The largest insurer of hotels in the nation, Petra Risk Solutions, was a leader in the drive to buy more time. Petra's director of risk management, Todd Seiders, told USA Today on March 15 that many of his clients were considering closing their pools if the deadline was not pushed back.

On May 16, the Santa Cruz County Commission on Disabilities issued a warning to public pool owners that reiterated the current May 21 deadline and said, “To avoid being in violation, pool and spa owners must take immediate steps to evaluate and improve disability access.”

Orders have been flying in to pool chair lift manufacturers so quickly that back orders started piling up as early as fall 2011. Some local hotel owners, including Beach Street Inn co-owner Chris Ferrante, now find themselves on these wait lists.

“We purchased the equipment a while ago, but it is on back order because manufacturers are so behind,” she says. “But because we ordered it before the deadline we are not in jeopardy of breaking the law.”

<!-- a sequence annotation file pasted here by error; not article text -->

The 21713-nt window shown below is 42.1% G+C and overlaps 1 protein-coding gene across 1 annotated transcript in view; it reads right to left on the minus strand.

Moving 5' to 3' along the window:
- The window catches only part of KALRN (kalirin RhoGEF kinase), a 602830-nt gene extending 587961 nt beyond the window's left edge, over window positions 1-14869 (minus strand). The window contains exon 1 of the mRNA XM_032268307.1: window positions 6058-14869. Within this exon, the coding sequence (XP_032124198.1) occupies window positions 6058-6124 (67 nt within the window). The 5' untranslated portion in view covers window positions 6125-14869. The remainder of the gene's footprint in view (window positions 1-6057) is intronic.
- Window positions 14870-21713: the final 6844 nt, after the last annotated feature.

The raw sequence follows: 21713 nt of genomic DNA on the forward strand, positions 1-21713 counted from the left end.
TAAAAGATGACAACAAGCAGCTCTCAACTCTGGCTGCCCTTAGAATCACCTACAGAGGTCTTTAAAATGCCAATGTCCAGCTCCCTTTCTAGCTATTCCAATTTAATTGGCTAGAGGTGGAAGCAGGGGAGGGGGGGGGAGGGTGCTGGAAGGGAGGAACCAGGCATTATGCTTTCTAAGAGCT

Good Times’ online searches for “ADA pool lifts” found chairs ranging from $800 to $7,000. Including the parts needed to anchor them poolside and installation, the costs of these lifts rose to between $5,000 and $9,000.

The investment forced Ferrante and her partners to carefully weigh spending choices for the year.

“We wanted to put a hot tub next to the pool but the hot tub would need another lift,” says Ferrante. “Then it didn't make financial sense to install a hot tub.”

Despite this decision, she is glad that more people will be able to get the most out of their stays in the future.

Andersen is pleased that hotels are complying, but hopes owners take more into consideration than the price when making their purchases. There are many things disabled people notice when it comes to accessibility that go beyond what business owners may realize. For instance, some lifts don't have armrests, which can be an issue for people who have problems balancing themselves, says Andersen. Seatbelts would also be helpful for disabled patrons, as would seat padding, which is listed in most lift advertisements as an accessory available at an additional cost to the lift itself.

“Some lifts can be very complicated,” says Andersen. “The water-compatible chair [Simpkins' has] would be great if it was padded, and [had] a seat belt.”

Apartment complexes and other residential locations with pools do not have to install the lifts, but they must maintain a clear path to the pool and allow for residents to use machines of their own if they wish to, according to poollifts.com.

All public facilities, including hotels, gyms, and government-owned pools, are required to become ADA compliant to the extent that is “readily achievable.” Businesses are also able to claim half of what they spend making these changes as a tax write off.